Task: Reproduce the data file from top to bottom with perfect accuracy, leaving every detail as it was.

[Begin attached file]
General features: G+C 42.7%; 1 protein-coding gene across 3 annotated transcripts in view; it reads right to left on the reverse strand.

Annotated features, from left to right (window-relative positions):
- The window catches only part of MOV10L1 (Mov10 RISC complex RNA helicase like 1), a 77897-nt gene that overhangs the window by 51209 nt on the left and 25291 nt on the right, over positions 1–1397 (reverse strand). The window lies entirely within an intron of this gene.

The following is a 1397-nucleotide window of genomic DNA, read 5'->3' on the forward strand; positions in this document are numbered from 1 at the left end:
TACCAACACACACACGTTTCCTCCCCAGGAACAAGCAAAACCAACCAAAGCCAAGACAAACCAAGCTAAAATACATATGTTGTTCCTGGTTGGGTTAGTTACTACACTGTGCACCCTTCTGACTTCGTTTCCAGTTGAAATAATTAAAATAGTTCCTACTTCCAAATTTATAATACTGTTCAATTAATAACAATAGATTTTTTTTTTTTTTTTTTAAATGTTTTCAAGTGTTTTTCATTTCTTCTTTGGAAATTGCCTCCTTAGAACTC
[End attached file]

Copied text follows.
General features: G+C 42.7%; 1 protein-coding gene across 3 annotated transcripts in view; it reads right to left on the reverse strand.

Annotated features, from left to right (window-relative positions):
- The window catches only part of MOV10L1 (Mov10 RISC complex RNA helicase like 1), a 77897-nt gene that overhangs the window by 51209 nt on the left and 25291 nt on the right, over positions 1–1397 (reverse strand). The window lies entirely within an intron of this gene.

The following is a 1397-nucleotide window of genomic DNA, read 5'->3' on the forward strand; positions in this document are numbered from 1 at the left end:
TACCAACACACACACGTTTCCTCCCCAGGAACAAGCAAAACCAACCAAAGCCAAGACAAACCAAGCTAAAATACATATGTTGTTCCTGGTTGGGTTAGTTACTACACTGTGCACCCTTCTGACTTCGTTTCCAGTTGAAATAATTAAAATAGTTCCTACTTCCAAATTTATAATACTGTTCAATTAATAACAATAGATTTTTTTTTTTTTTTTTTAAATGTTTTCAAGTGTTTTTCATTTCTTCTTTGGAAATTGCCTCCTTAGAACTC